If Judge Allred had ruled in Hamdan’s favor on the broad self-incrimination issue, any further evidence such as documents or computer records gathered as a result of his self-incriminating statements would also have to be excluded from the trial because, in the lingo of constitutional lawyers, the evidence would have been considered the fruit of the poisonous tree – i.e., evidence gathered with the aid of information obtained ‘illegally’ as a result of  statements made by the defendant in custody before he was advised of his right to remain silent.  That ruling, in turn, would apply to similarly obtained evidence that the prosecutors might plan to use against the 9/11 mastermind Khalid Sheikh Mohammed when his turn for a trial comes up.  Indeed, if Osama bin Laden himself were caught and put on trial, his apologists would undoubtedly use such a precedent to place the man who declared war on the United States on the same constitutional level as the innocent American citizens whom he had ordered killed in the 9/11 invasion of our homeland.

The terrorist suspects’ lawyers argue that the Constitution’s full panoply of legal protections must apply identically to all persons subjected to our government’s legal authority since the term “person” is used in the 5th and 14th amendments to the Constitution.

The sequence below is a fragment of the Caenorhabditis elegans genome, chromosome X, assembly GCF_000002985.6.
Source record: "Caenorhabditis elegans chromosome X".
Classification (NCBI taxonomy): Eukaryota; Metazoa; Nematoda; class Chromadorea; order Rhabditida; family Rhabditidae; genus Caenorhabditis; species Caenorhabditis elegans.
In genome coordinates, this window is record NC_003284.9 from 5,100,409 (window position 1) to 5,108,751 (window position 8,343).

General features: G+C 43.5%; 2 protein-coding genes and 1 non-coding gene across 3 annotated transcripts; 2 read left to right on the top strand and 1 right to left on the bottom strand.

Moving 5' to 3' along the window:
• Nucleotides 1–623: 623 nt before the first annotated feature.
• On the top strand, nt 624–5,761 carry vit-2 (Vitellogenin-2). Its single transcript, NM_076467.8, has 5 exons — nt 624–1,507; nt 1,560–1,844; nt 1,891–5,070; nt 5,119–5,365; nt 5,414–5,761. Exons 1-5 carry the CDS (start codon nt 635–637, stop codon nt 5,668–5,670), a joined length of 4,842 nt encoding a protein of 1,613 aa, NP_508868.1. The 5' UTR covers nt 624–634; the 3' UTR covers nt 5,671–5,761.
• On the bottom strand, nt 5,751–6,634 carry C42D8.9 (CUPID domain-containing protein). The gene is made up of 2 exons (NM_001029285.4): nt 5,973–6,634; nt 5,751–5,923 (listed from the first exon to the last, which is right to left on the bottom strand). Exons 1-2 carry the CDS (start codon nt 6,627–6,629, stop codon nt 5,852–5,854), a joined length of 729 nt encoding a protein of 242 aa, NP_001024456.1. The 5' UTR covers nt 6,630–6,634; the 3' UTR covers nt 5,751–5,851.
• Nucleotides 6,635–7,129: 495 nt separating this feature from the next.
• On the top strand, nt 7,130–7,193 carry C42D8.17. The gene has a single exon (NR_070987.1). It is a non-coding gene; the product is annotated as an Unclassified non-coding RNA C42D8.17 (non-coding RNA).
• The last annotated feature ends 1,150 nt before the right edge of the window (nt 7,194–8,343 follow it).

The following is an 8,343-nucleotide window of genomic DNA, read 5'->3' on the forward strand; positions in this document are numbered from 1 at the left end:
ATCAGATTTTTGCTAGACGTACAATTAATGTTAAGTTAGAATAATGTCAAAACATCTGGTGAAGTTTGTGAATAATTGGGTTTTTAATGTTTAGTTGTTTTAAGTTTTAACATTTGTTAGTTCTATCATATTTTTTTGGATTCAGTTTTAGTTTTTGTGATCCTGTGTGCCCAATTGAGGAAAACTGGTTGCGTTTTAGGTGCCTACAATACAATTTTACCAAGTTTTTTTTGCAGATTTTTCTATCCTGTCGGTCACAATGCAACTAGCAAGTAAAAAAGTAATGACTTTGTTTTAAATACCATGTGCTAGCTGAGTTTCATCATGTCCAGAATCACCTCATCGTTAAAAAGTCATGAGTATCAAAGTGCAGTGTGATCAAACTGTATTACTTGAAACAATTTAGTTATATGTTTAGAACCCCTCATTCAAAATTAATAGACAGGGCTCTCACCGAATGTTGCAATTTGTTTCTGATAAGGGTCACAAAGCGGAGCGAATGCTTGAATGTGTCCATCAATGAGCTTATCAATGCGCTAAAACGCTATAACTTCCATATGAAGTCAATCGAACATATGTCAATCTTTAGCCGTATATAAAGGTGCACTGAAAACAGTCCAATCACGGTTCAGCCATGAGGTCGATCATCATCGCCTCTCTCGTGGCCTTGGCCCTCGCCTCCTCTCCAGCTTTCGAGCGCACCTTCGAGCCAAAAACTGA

In support of their fallacious position, they point out that the 5th amendment states that no “person” shall be “compelled in any criminal case to be a witness against himself, nor be deprived of life, liberty, or property, without due process of law”.   Of course, this begs the question as to whether we are dealing with a standard criminal case in the first place.

Furthermore, the terrorist suspects’ lawyers argue, the 14th amendment (which the Supreme Court has applied to the actions of the federal as well as state governments) says that no state shall “deprive any person of life, liberty, or property, without due process of law; nor deny to any person within its jurisdiction the equal protection of the laws.”

The lawyers defending Hamdan and other Guantanamo detainees have taken the term “person” as used in these constitutional provisions completely out of its historical and textual contexts.